The political destabilization in Tunisia that was followed by a brutal crackdown on the country's prime minister and government officials took on a different dimension after Tunis' decision to prosecute civilians in military courts, the latest move by President Kais Saied to cement his power.
Prominent human rights organization Amnesty International slammed Saied on Wednesday, urging the suspension of prosecutions of civilians in military courts and saying that a large number of people had faced a trial for simply criticizing authorities in another sign of democracy fading away under the president's rule.
"In the past three months alone, the military justice system has investigated or prosecuted at least 10 civilians for a range of offenses," the United Kingdom-based human rights group said, adding that between the Tunisian revolution of 2011 and 2018, only six civil cases were filed with such courts.
In July, Saied suspended the Tunisian parliament and fired Prime Minister Hichem Mechichi, triggering criticism from opponents within the country and global leaders. Tunisia's largest party, the Ennahdha Movement party, which has 53 seats in the 217-member parliament, rejected Saied’s moves, deemed them a violation of the Tunisian constitution and accused him of staging a coup.
The coup followed a spate of detentions of high-ranking officials and the storming of opposition media outlets. Earlier, in September, Saied issued a decree that gave him almost unlimited power. The announcement came in a statement by the presidency titled "Presidential Order Concerning Extraordinary Measures.” According to an article published in the Tunisian Official Gazette, Saied gave himself power to issue "legislative texts" by decree, appoint the Cabinet and set its policy direction and basic decisions without interference.
The elected parliament, which he suspended in July due to a highly controversial reading of the constitution, resumed its activities, but its members stopped receiving salaries. They continue to be deprived of their immunity from prosecution.
Amnesty revealed four cases of civilians, a TV presenter, two members of the parliament and a prominent social media activist, who were "brought before the military justice system simply for criticising the president."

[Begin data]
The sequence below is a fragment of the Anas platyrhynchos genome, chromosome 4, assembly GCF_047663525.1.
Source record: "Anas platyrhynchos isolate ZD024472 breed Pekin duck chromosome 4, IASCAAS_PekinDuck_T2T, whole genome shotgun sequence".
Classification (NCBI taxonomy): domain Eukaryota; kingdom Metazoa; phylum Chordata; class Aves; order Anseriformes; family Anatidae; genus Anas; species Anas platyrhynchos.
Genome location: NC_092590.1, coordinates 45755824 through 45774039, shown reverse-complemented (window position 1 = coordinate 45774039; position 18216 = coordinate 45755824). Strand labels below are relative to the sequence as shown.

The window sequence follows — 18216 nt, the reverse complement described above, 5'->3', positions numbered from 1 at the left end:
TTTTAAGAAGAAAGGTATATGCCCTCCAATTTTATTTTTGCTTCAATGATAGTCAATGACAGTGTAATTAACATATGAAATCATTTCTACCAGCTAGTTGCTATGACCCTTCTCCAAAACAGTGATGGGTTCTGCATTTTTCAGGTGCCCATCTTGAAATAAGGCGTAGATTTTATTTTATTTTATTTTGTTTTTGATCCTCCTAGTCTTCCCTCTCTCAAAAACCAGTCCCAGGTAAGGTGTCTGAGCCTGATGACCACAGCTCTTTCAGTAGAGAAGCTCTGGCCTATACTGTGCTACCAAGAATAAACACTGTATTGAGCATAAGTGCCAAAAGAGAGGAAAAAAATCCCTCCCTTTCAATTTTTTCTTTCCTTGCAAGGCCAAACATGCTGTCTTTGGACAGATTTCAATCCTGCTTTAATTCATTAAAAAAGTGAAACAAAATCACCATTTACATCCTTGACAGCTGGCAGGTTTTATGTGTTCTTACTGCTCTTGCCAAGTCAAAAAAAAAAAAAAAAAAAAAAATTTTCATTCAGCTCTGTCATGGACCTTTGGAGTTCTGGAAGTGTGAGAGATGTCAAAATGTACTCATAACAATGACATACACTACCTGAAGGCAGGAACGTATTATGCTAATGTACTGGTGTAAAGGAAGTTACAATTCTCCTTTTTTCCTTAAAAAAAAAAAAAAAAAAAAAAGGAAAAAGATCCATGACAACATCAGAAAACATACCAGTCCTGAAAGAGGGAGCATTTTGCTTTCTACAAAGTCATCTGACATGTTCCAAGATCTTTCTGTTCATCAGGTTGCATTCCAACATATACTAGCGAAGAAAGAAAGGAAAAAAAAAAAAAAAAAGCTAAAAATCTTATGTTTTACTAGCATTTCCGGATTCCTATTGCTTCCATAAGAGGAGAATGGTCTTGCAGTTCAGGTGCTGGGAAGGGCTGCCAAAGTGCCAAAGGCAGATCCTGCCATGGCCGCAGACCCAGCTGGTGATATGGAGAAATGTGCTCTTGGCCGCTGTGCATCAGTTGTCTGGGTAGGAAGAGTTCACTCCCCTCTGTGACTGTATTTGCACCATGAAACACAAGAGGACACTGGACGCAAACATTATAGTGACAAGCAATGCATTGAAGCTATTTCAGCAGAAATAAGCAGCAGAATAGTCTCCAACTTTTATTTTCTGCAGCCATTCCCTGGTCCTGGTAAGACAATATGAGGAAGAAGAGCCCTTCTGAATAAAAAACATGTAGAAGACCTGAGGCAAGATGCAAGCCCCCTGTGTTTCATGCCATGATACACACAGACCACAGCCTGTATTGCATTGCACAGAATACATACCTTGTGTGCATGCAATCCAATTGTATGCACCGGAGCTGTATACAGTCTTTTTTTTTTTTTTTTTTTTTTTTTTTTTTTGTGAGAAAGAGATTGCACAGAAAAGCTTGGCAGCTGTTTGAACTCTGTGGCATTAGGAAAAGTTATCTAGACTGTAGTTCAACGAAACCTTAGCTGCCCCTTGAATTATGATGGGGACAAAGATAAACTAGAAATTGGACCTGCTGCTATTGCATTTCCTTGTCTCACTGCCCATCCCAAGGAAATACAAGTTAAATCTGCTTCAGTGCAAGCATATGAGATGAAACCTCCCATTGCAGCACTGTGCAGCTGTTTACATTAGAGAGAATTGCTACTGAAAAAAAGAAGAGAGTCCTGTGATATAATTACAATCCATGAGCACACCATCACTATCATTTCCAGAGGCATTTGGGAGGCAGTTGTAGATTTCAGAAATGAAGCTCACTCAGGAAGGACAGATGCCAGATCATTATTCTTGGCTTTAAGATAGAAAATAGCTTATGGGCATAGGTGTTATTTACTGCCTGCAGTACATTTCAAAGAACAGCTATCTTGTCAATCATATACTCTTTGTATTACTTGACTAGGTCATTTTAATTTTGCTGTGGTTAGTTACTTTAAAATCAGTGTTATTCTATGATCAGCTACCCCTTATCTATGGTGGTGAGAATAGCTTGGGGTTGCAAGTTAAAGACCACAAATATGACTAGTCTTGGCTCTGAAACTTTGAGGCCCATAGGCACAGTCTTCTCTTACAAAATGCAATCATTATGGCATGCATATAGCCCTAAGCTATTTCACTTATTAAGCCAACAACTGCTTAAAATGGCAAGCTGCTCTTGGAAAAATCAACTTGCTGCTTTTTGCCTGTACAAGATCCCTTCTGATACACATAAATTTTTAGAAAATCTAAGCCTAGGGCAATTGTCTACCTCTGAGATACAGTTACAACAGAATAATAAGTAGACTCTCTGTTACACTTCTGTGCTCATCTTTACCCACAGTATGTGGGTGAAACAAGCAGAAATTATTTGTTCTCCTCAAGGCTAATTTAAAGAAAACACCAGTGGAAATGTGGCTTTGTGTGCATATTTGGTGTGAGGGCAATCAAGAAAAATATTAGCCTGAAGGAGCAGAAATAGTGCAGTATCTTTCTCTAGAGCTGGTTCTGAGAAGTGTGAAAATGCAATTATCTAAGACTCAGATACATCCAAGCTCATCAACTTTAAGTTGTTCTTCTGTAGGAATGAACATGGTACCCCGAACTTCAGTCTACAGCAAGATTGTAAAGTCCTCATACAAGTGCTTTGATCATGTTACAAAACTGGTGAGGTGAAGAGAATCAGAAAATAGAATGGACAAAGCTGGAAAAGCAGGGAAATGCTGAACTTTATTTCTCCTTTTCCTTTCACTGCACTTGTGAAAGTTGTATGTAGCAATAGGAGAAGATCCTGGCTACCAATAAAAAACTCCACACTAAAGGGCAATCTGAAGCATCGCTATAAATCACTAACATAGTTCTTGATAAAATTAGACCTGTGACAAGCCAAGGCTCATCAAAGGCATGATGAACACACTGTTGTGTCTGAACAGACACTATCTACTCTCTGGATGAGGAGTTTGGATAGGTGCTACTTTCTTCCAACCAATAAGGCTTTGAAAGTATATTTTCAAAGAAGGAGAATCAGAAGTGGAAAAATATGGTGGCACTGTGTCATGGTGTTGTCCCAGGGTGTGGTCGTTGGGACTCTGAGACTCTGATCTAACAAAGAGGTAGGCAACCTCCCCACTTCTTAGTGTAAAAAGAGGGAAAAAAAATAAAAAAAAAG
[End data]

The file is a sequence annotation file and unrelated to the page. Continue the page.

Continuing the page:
Tunisia's police from the National Brigade to Fight Criminality detained television presenter Amer Ayad and member of parliament Abdellatif Aloui from their homes on Oct. 3. The arrest came two days after they had appeared together on Ayad’s debate program, "Hassad 24." The two men made critical remarks about Saied and his recent decrees and voiced skepticism over the new prime minister appointee, Najla Bouden.
After reviewing the video of the program, Amnesty found that neither Aloui nor Ayad's statements constituted discriminatory language or incitement to violence, or otherwise went beyond the peaceful political criticism protected by international law.
"Civilians should never be tried in military courts," said Heba Morayef, Amnesty International’s regional director for the Middle East and North Africa.
"Yet in Tunisia, the number of civilians brought before the military justice system appears to be increasing at an alarming rate – in the past three months alone, more civilians have faced military courts than did in the preceding 10 years," she added. "As Tunisians debate the uncertain future of their country, it is more important than ever that authorities protect their right to do so freely – even when deemed 'insulting' – without fear of persecution," Morayef added.
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